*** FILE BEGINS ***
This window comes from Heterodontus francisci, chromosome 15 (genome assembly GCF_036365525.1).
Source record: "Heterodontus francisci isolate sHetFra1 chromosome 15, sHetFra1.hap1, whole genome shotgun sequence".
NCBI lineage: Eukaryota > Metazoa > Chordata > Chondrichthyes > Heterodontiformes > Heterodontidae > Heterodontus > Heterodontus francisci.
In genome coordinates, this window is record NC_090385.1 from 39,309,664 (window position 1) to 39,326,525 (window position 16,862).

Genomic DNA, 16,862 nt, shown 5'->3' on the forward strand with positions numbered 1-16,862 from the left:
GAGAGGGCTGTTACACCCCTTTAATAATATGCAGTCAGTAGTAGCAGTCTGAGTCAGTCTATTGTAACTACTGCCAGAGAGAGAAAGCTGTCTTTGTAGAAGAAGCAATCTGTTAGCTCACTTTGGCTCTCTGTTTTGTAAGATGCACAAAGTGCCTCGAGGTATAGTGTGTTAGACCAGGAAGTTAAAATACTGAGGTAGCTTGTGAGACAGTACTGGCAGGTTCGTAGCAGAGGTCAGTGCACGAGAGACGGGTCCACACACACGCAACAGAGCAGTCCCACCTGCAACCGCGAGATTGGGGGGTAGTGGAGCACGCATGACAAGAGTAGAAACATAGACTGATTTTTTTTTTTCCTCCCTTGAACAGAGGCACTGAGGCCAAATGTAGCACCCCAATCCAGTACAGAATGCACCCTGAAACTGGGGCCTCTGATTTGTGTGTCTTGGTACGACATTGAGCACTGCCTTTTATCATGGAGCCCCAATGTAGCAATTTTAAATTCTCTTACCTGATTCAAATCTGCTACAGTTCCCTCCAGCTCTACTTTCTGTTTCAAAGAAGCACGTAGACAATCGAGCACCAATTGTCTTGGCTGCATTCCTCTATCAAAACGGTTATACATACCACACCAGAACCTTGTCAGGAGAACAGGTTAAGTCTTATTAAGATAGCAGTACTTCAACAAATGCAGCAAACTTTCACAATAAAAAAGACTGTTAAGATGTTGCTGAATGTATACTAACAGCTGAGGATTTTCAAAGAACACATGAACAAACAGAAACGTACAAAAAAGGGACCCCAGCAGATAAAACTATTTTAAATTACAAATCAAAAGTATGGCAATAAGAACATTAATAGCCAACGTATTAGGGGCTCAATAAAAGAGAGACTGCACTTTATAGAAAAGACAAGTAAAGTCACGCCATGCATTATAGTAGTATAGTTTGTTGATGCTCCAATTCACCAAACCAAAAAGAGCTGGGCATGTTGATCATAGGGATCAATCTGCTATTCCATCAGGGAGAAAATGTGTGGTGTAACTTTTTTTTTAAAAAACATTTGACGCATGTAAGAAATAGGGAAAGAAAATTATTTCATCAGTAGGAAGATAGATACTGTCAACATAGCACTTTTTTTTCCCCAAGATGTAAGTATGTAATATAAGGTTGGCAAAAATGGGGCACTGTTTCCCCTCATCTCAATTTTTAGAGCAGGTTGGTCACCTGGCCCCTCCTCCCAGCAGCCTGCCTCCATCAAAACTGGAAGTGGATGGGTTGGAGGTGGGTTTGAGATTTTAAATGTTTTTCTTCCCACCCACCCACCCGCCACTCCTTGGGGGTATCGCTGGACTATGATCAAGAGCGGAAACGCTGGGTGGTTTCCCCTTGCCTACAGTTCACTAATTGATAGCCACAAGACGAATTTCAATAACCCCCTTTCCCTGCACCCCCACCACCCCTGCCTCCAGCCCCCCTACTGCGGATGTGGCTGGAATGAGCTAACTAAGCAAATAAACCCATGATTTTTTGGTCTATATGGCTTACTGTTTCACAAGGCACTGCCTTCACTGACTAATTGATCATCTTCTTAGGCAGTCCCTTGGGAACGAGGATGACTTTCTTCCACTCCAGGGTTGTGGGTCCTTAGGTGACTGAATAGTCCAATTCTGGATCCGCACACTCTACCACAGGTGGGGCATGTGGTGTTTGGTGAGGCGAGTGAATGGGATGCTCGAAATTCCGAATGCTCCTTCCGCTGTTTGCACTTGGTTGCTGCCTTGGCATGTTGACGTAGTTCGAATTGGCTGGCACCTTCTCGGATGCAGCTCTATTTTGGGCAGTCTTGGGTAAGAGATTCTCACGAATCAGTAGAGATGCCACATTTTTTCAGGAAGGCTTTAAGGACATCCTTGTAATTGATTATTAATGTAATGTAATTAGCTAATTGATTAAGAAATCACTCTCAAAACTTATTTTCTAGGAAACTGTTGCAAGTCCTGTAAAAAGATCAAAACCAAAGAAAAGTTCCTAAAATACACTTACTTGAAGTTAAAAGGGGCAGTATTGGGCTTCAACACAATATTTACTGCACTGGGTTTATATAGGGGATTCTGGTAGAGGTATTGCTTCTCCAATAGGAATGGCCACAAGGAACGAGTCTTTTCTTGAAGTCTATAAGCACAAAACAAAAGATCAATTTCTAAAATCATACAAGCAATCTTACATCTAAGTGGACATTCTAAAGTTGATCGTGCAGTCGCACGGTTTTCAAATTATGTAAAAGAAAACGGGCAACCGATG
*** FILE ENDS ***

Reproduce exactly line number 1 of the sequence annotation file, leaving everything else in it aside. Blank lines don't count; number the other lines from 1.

This window comes from Heterodontus francisci, chromosome 15 (genome assembly GCF_036365525.1).